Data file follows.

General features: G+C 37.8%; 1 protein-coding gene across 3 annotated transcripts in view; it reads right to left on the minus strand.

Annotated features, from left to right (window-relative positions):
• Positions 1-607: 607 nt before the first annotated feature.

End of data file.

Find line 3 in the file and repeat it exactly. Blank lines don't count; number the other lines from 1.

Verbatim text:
• Positions 1-607: 607 nt before the first annotated feature.